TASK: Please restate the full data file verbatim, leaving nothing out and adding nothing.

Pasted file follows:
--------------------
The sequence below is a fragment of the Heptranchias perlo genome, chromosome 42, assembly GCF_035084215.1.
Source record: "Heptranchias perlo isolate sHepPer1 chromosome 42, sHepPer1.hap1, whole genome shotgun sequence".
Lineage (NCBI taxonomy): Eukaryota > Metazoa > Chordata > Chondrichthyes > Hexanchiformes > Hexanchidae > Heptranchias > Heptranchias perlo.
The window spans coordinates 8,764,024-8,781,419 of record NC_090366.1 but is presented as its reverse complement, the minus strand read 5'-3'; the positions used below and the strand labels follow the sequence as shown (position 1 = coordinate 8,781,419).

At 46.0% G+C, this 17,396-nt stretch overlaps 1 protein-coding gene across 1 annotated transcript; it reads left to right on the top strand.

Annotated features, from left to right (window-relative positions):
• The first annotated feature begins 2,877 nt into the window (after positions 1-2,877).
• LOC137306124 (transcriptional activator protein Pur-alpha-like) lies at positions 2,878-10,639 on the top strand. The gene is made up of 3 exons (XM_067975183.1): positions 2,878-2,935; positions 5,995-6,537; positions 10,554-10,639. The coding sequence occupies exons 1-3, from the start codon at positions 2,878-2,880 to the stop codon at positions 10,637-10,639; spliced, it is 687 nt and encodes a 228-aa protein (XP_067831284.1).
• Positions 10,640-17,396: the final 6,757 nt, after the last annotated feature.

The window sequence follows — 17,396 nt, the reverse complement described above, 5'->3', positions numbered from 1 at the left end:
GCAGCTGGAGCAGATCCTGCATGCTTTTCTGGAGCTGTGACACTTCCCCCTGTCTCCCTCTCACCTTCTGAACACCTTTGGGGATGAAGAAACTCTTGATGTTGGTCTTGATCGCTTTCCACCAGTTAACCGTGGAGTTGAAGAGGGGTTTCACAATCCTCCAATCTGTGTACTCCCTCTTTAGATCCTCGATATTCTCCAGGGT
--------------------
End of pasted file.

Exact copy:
The sequence below is a fragment of the Heptranchias perlo genome, chromosome 42, assembly GCF_035084215.1.
Source record: "Heptranchias perlo isolate sHepPer1 chromosome 42, sHepPer1.hap1, whole genome shotgun sequence".
Lineage (NCBI taxonomy): Eukaryota > Metazoa > Chordata > Chondrichthyes > Hexanchiformes > Hexanchidae > Heptranchias > Heptranchias perlo.
The window spans coordinates 8,764,024-8,781,419 of record NC_090366.1 but is presented as its reverse complement, the minus strand read 5'-3'; the positions used below and the strand labels follow the sequence as shown (position 1 = coordinate 8,781,419).

At 46.0% G+C, this 17,396-nt stretch overlaps 1 protein-coding gene across 1 annotated transcript; it reads left to right on the top strand.

Annotated features, from left to right (window-relative positions):
• The first annotated feature begins 2,877 nt into the window (after positions 1-2,877).
• LOC137306124 (transcriptional activator protein Pur-alpha-like) lies at positions 2,878-10,639 on the top strand. The gene is made up of 3 exons (XM_067975183.1): positions 2,878-2,935; positions 5,995-6,537; positions 10,554-10,639. The coding sequence occupies exons 1-3, from the start codon at positions 2,878-2,880 to the stop codon at positions 10,637-10,639; spliced, it is 687 nt and encodes a 228-aa protein (XP_067831284.1).
• Positions 10,640-17,396: the final 6,757 nt, after the last annotated feature.

The window sequence follows — 17,396 nt, the reverse complement described above, 5'->3', positions numbered from 1 at the left end:
GCAGCTGGAGCAGATCCTGCATGCTTTTCTGGAGCTGTGACACTTCCCCCTGTCTCCCTCTCACCTTCTGAACACCTTTGGGGATGAAGAAACTCTTGATGTTGGTCTTGATCGCTTTCCACCAGTTAACCGTGGAGTTGAAGAGGGGTTTCACAATCCTCCAATCTGTGTACTCCCTCTTTAGATCCTCGATATTCTCCAGGGT